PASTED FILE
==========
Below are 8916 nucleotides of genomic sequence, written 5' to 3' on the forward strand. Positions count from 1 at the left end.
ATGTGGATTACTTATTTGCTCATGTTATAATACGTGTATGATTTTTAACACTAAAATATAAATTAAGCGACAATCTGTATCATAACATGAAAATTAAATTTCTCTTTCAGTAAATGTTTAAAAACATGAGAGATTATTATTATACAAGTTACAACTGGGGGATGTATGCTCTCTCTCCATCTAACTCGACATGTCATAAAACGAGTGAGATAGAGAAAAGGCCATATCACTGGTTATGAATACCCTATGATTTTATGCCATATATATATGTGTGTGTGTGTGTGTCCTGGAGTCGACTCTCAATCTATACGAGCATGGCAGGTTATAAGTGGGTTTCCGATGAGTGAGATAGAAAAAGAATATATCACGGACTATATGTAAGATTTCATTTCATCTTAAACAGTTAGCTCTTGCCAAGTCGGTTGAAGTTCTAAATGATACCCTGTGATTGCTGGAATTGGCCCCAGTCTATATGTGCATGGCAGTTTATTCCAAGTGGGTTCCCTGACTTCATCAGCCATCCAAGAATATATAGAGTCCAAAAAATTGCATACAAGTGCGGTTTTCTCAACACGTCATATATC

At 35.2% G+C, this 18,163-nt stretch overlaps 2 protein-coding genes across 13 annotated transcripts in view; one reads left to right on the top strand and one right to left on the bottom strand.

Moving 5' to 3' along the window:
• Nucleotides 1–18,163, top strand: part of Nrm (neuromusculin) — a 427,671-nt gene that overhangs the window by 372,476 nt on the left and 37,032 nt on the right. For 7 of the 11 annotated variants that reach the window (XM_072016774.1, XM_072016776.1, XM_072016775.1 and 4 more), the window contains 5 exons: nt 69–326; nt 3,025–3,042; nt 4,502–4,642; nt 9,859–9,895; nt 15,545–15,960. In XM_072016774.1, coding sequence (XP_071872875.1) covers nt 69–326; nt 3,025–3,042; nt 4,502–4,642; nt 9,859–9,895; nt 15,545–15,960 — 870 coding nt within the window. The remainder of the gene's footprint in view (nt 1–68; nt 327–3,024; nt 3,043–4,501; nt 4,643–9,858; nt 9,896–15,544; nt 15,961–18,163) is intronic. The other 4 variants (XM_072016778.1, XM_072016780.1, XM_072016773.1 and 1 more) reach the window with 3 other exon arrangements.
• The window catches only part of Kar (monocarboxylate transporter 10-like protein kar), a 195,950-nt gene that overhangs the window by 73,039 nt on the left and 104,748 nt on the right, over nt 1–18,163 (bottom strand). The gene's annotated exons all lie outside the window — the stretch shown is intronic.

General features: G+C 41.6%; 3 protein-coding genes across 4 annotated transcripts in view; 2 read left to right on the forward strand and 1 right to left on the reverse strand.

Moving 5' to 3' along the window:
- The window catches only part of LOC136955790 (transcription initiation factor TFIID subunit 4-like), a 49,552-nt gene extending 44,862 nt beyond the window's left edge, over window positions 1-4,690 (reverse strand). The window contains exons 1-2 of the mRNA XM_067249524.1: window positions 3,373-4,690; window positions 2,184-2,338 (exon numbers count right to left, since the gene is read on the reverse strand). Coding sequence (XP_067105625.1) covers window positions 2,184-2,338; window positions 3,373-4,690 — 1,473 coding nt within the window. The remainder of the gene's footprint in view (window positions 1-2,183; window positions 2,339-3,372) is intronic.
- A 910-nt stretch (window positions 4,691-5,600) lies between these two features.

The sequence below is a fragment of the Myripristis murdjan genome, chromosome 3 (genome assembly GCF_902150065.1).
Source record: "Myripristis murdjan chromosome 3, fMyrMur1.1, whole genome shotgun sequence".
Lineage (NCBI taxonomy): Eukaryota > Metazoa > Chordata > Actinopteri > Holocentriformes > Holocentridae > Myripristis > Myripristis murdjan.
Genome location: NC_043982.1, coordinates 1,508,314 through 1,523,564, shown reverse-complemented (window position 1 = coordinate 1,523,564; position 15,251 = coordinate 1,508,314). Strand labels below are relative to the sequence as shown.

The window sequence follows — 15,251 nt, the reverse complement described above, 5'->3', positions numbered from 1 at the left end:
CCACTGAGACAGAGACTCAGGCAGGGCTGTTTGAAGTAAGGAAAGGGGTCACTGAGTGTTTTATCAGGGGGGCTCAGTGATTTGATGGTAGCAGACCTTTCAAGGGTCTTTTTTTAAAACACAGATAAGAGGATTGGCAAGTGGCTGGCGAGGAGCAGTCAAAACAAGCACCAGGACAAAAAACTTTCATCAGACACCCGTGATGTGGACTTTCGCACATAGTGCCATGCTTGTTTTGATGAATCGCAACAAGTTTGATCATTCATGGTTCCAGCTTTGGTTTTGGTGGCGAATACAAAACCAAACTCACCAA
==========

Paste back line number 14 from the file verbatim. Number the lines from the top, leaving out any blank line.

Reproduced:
Genome location: NC_043982.1, coordinates 1,508,314 through 1,523,564, shown reverse-complemented (window position 1 = coordinate 1,523,564; position 15,251 = coordinate 1,508,314). Strand labels below are relative to the sequence as shown.